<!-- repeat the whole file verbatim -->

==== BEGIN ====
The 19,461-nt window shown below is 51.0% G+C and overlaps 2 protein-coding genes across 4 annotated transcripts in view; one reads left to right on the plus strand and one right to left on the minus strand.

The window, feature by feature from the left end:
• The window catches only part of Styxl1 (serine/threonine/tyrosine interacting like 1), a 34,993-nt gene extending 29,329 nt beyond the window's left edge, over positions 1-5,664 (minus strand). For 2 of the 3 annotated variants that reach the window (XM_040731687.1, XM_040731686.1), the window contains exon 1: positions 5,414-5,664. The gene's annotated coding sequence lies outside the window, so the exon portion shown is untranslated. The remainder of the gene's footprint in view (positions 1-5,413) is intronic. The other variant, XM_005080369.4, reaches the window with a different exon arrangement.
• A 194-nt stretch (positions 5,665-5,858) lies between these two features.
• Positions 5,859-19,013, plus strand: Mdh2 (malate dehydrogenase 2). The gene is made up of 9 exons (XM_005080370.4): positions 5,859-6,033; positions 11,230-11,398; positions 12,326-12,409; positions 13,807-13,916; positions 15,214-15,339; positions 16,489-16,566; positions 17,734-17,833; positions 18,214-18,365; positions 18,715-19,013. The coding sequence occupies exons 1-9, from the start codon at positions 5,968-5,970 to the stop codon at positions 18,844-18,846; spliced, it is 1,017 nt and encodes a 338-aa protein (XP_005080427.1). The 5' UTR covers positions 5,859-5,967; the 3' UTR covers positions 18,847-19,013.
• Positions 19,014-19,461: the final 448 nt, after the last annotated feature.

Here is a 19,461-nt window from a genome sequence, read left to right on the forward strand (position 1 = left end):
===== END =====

The 19,461-nt window shown below is 51.0% G+C and overlaps 2 protein-coding genes across 4 annotated transcripts in view; one reads left to right on the plus strand and one right to left on the minus strand.

The window, feature by feature from the left end:
• The window catches only part of Styxl1 (serine/threonine/tyrosine interacting like 1), a 34,993-nt gene extending 29,329 nt beyond the window's left edge, over positions 1-5,664 (minus strand). For 2 of the 3 annotated variants that reach the window (XM_040731687.1, XM_040731686.1), the window contains exon 1: positions 5,414-5,664. The gene's annotated coding sequence lies outside the window, so the exon portion shown is untranslated. The remainder of the gene's footprint in view (positions 1-5,413) is intronic. The other variant, XM_005080369.4, reaches the window with a different exon arrangement.
• A 194-nt stretch (positions 5,665-5,858) lies between these two features.
• Positions 5,859-19,013, plus strand: Mdh2 (malate dehydrogenase 2). The gene is made up of 9 exons (XM_005080370.4): positions 5,859-6,033; positions 11,230-11,398; positions 12,326-12,409; positions 13,807-13,916; positions 15,214-15,339; positions 16,489-16,566; positions 17,734-17,833; positions 18,214-18,365; positions 18,715-19,013. The coding sequence occupies exons 1-9, from the start codon at positions 5,968-5,970 to the stop codon at positions 18,844-18,846; spliced, it is 1,017 nt and encodes a 338-aa protein (XP_005080427.1). The 5' UTR covers positions 5,859-5,967; the 3' UTR covers positions 18,847-19,013.
• Positions 19,014-19,461: the final 448 nt, after the last annotated feature.

Here is a 19,461-nt window from a genome sequence, read left to right on the forward strand (position 1 = left end):